30 April 2009

Valves go with ventricles

Hypoplastic Left Heart Syndrome (HLHS).

HLHS is a congenital cardiac malformation that falls under the heading of "single ventricle" defects. Essentially, the baby is born with only one functioning ventricle that must supply (actively or passively) both the body and the lungs. They also fall under the coloquial heading of "blue babies."

Typically HLHS babies will have a poorly formed left ventricle, mitral valve, aortic valve and proximal aorta. In order to promote delivery of blood to the body, the ductus is kept open by administering prostaglandins and in some cases the foramen ovale will be enlarged (in the cath lab or the OR).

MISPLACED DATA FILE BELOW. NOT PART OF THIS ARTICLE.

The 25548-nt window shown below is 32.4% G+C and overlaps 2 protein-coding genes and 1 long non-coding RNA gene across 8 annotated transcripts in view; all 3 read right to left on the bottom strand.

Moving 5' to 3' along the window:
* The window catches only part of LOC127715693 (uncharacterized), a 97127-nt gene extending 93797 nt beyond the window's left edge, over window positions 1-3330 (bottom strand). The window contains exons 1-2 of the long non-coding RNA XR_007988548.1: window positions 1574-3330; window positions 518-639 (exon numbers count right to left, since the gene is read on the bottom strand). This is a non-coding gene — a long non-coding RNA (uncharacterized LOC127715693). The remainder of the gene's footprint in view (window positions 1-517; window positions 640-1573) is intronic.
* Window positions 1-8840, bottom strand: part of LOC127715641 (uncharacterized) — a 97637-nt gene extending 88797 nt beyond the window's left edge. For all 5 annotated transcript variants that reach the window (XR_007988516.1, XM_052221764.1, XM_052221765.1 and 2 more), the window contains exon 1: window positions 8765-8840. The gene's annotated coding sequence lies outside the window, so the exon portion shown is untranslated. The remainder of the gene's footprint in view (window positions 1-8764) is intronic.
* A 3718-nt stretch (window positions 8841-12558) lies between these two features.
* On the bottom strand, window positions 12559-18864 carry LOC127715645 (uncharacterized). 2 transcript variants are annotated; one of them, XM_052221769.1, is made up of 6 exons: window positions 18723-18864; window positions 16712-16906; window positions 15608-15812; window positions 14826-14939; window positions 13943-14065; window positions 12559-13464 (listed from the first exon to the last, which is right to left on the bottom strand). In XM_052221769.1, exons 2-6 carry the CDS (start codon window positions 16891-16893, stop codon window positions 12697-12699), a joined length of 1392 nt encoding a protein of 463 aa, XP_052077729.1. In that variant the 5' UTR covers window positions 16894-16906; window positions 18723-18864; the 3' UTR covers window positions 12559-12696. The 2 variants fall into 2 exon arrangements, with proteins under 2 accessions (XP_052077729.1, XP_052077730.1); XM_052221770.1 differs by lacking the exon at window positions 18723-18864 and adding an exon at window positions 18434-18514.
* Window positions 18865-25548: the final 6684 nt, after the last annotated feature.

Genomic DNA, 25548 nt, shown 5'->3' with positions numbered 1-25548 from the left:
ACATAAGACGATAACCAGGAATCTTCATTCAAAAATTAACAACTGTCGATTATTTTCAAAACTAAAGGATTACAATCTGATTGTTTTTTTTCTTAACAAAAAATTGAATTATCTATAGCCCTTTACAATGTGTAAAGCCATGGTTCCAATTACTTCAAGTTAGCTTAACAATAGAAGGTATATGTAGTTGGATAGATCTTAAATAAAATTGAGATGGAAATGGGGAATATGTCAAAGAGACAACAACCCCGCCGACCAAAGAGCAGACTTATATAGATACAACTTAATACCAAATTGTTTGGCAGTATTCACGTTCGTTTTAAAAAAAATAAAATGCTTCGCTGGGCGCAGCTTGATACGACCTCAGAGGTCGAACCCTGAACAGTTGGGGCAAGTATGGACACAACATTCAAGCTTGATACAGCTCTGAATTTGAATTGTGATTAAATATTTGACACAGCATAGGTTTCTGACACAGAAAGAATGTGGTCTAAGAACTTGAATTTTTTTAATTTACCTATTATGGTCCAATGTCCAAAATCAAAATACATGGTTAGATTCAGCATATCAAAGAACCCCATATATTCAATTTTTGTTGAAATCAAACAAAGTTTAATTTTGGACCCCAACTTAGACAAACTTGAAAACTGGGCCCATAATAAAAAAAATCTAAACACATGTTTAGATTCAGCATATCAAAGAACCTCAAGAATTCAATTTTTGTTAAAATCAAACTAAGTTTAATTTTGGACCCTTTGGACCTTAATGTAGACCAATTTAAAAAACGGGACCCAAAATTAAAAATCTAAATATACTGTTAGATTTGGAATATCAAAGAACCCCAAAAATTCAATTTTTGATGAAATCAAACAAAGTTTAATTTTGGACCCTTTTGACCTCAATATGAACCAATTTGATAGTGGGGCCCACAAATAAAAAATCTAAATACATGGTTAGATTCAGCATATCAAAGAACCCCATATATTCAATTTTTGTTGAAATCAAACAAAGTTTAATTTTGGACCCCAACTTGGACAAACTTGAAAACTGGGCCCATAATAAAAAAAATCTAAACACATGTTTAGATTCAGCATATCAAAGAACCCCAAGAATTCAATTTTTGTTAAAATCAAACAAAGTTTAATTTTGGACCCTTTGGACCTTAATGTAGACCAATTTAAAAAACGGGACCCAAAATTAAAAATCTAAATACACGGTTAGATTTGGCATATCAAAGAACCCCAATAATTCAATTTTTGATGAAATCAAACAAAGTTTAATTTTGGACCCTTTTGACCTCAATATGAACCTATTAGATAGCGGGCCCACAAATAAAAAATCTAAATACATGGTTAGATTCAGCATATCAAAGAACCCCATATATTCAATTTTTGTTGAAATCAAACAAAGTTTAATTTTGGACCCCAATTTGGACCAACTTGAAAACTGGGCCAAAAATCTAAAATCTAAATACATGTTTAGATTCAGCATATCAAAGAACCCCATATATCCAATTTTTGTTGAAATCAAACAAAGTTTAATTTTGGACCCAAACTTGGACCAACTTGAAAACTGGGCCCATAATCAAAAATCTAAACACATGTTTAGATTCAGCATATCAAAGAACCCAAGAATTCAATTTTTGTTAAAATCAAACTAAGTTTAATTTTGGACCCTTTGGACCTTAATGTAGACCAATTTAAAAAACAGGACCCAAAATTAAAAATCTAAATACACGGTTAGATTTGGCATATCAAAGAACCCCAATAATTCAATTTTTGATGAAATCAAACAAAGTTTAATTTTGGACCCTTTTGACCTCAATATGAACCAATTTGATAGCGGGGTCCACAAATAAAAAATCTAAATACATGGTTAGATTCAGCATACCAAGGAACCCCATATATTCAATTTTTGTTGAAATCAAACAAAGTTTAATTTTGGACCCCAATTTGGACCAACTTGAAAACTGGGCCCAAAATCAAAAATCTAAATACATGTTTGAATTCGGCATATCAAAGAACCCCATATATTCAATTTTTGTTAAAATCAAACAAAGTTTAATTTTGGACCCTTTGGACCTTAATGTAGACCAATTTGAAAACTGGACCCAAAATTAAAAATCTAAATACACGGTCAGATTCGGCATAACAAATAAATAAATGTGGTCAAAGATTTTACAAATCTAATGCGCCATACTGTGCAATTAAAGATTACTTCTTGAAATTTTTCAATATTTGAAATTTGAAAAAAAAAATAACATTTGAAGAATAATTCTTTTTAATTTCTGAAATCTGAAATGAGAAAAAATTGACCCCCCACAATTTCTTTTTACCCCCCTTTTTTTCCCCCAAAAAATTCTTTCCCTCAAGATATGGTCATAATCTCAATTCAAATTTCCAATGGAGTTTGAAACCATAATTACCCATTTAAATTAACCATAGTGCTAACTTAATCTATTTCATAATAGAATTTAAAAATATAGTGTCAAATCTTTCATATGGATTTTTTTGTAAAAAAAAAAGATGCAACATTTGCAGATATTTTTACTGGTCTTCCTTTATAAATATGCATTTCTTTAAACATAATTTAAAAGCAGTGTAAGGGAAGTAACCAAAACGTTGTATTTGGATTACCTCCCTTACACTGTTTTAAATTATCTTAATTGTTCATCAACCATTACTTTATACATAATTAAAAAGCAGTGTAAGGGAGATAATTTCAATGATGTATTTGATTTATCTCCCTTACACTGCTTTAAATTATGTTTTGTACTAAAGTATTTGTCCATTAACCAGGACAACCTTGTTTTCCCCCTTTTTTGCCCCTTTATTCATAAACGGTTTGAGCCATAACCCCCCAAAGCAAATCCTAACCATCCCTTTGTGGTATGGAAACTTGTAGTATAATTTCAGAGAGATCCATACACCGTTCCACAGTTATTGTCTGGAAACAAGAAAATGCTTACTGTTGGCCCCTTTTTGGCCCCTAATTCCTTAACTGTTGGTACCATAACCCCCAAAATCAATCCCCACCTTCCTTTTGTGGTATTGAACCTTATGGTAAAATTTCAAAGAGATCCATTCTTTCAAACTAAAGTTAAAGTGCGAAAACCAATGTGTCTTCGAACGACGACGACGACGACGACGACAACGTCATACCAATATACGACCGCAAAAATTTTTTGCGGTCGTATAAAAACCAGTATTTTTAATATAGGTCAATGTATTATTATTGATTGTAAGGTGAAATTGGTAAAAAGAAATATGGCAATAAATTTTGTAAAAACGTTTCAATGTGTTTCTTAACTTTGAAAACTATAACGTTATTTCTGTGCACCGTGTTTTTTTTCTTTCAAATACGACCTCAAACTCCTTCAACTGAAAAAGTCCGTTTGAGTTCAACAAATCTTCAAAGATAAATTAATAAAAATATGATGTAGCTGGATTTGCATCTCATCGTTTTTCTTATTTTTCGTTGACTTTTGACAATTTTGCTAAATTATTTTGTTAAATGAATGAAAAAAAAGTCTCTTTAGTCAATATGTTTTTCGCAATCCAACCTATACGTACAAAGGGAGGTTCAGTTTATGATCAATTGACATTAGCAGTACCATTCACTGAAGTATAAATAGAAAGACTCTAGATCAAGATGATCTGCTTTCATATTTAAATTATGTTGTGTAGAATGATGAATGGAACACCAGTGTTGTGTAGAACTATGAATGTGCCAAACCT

Surgical repair for this condition is done in three stages: a Norwood procedure (with central shunt) shortly after birth, a hemi-fontan or bi-direction Glenn a few months later and eventually a full fontan at 2-3 years. Pictures and explanations of those in a later post. Sometimes the right heart cannot cope with the strain and transplantation needs to be considered.

HLHS occurs more frequently in boys than girls and has an overall prevelence of roughly 4 in 10,000 live births.

On a more personal note, a child I visited often in the hospital made it to her hemi-fontan, but her heart couldn't cope with the stress. She was on the transplant list for months and recently received her new heart. I was able to watch them close her chest three days post-op (in major cardiac surgery on infants they generally delay sternal closure) and she is growing stronger daily.

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